Determination of oligosaccharides in Pompe disease by electrospray ionization tandem mass spectrometry

T. Rozaklis, S. L. Ramsay, P. D. Whitfield, E. Ranieri, J. J. Hopwood, P. J. Meikle

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55 Citations (Scopus)


Background: The development of therapies for lysosomal storage disorders has created a need for biochemical markers to monitor the efficacy of therapy and methods to quantify these markers in biologic samples. In Pompe disease, the concentration of a tetrasaccharide, consisting of four glucose residues, is reputedly increased in urine and plasma, but faster and more sensitive methods are required for the analysis of this, and other oligosaccharides, from biologic fluids. Methods: We optimized the derivatization of storage oligosaccharides with 1-phenyl-3-methyl-5-pyrazolone for the measurement, by electrospray ionization tandem mass spectrometry, of oligosaccharide concentrations in urine (n = 6), plasma (n = 11), and dried-blood spots (n = 17) from Pompe-affected individuals. Age-matched control samples of urine (n = 10), plasma (n = 28), and blood spots (n = 369) were also analyzed. Results: The mean tetrasaccharide concentration was increased in urine from infantile-onset (0.69-12 mmol/mol of creatinine) and adult-onset (0.22-3.0 mmol/mol of creatinine) Pompe individuals compared with age-matched controls. In plasma samples, an increased tetrasaccharide concentration was observed in some infantile patients (up to 22 μmol/L) compared with age-matched controls (mean, 2.2 μmol/L). The method developed was sensitive enough to determine oligosaccharide concentrations in a single 3-mm blood spot, but no differences were observed between blood spots from control and Pompe-affected individuals. Conclusions: Measurements of oligosaccharide concentrations in urine by this new method have potential application for the diagnosis and monitoring of patients with Pompe disease. Plasma analysis may have limited application for infantile patients, but analysis of blood spots does not discriminate between controls and affected individuals.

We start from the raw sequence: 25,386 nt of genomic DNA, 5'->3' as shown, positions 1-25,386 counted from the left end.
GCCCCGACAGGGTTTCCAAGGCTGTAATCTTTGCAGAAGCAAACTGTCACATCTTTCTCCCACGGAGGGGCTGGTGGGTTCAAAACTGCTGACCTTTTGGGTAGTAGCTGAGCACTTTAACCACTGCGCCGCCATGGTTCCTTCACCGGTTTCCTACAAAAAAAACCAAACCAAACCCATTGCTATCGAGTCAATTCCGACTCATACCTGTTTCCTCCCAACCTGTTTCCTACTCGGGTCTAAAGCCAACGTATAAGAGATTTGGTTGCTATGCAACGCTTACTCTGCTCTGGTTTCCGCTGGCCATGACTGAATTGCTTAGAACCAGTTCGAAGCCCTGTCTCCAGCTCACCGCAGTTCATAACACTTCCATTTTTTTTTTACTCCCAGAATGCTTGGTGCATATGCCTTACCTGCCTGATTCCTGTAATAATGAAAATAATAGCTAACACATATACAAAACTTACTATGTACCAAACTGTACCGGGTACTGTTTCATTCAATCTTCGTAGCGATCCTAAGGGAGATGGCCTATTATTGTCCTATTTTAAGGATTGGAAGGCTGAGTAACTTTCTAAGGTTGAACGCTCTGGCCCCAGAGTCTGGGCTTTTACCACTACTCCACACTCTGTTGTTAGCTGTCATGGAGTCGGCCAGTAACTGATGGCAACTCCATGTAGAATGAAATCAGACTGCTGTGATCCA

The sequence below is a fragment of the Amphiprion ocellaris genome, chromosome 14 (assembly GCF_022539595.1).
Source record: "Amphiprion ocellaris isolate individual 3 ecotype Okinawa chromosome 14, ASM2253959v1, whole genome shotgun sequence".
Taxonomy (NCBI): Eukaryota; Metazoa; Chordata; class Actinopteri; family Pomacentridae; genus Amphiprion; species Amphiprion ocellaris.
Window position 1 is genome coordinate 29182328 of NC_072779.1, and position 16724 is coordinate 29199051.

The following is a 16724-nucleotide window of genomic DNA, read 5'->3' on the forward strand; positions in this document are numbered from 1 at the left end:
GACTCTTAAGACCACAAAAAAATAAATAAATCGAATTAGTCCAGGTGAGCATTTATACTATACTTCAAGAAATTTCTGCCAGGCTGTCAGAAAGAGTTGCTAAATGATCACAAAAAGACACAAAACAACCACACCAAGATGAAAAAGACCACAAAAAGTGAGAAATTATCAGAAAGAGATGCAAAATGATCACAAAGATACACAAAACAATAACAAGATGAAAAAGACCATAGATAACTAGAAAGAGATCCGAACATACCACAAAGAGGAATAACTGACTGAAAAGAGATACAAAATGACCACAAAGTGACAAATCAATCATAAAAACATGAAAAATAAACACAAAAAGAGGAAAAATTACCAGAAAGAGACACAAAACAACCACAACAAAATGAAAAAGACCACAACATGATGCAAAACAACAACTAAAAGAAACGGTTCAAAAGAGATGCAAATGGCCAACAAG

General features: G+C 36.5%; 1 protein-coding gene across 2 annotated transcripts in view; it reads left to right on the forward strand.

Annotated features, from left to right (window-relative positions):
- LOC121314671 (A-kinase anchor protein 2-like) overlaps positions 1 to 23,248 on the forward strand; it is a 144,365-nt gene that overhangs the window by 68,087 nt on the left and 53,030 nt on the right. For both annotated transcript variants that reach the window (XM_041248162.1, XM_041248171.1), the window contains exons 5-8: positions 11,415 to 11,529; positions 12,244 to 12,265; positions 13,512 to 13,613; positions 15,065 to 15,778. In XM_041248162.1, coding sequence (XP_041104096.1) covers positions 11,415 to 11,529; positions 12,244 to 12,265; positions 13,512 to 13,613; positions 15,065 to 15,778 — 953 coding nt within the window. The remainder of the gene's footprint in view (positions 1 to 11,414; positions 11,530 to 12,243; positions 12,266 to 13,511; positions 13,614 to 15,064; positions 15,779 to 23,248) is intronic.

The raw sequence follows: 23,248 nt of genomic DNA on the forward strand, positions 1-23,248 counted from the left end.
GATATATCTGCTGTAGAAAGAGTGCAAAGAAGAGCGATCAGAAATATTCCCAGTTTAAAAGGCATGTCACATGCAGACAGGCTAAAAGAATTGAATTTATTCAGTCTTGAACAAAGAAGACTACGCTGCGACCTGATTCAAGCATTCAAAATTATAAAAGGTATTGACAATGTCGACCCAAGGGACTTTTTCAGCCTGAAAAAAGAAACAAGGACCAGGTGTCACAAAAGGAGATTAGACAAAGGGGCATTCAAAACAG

Original languageEnglish
Pages (from-to)131-139
Number of pages9
JournalClinical chemistry
Issue number1
Publication statusPublished or Issued - 1 Jan 2002
Externally publishedYes

ASJC Scopus subject areas

  • Clinical Biochemistry
  • Biochemistry, medical

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